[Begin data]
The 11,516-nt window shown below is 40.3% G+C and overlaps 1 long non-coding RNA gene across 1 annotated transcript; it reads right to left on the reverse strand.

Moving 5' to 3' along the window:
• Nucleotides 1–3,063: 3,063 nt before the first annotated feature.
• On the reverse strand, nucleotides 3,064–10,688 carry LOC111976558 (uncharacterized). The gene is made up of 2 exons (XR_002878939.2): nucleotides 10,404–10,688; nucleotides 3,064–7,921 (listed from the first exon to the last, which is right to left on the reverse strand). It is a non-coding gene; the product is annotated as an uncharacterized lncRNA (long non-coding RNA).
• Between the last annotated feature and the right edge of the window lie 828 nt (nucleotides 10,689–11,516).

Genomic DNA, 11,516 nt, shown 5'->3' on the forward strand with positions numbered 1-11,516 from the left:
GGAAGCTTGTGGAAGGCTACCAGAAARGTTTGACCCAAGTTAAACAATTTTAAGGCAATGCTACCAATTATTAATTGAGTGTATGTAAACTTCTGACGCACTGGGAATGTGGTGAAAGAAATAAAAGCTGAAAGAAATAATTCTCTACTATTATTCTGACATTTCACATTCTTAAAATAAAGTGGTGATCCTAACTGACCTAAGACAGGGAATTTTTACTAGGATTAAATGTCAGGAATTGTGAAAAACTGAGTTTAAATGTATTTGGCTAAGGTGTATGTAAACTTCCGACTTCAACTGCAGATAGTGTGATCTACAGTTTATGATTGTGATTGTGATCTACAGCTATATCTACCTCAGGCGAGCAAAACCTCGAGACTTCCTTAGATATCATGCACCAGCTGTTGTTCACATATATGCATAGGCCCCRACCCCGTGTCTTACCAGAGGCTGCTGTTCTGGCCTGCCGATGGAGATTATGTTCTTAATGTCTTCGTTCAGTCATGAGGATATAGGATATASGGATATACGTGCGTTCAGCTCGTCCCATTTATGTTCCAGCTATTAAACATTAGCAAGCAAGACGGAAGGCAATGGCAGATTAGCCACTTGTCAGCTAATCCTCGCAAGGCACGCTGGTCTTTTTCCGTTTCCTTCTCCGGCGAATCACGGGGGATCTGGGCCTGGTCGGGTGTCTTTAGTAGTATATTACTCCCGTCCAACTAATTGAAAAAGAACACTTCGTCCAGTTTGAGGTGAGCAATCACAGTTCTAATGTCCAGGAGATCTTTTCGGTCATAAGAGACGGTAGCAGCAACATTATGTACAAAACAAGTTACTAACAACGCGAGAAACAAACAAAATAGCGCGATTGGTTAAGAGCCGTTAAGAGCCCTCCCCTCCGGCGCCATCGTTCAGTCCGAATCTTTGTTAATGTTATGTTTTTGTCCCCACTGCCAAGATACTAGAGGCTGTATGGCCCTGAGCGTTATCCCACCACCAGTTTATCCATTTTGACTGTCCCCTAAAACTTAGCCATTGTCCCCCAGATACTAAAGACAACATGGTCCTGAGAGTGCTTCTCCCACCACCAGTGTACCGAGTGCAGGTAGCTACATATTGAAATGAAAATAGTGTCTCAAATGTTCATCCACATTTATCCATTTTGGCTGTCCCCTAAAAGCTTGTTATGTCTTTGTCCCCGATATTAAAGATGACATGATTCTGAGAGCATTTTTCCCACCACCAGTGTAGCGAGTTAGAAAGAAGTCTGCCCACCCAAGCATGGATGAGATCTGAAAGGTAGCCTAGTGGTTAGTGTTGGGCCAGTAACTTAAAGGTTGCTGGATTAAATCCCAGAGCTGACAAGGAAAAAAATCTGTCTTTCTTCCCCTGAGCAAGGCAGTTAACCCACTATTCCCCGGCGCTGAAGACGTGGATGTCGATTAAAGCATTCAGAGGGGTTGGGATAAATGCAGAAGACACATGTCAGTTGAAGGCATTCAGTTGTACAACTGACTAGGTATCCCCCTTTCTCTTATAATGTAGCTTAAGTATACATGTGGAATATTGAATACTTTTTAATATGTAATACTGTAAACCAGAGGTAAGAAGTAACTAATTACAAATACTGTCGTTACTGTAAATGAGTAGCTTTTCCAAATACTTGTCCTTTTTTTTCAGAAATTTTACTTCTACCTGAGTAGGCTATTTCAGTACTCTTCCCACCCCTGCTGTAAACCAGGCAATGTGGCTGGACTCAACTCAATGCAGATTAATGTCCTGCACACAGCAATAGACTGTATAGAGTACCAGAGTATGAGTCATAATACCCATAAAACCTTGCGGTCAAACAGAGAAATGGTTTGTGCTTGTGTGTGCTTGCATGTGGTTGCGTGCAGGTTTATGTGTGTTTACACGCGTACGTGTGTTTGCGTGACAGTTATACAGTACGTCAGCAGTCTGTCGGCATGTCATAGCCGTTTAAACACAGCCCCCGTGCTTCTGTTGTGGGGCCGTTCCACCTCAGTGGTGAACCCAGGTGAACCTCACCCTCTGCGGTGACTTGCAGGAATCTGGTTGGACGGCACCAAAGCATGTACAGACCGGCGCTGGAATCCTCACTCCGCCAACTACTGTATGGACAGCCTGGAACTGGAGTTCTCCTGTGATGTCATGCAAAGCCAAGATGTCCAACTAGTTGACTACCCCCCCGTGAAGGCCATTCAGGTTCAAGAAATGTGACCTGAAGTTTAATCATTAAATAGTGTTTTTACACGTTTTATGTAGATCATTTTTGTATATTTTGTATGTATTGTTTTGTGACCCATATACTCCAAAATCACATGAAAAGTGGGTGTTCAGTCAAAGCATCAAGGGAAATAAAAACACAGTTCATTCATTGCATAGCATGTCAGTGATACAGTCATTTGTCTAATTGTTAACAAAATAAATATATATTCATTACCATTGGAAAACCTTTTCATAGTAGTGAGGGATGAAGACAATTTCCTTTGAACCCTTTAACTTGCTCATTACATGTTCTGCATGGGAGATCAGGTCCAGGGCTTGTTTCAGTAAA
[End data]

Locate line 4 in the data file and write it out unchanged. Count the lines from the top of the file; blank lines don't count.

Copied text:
• On the reverse strand, nucleotides 3,064–10,688 carry LOC111976558 (uncharacterized). The gene is made up of 2 exons (XR_002878939.2): nucleotides 10,404–10,688; nucleotides 3,064–7,921 (listed from the first exon to the last, which is right to left on the reverse strand). It is a non-coding gene; the product is annotated as an uncharacterized lncRNA (long non-coding RNA).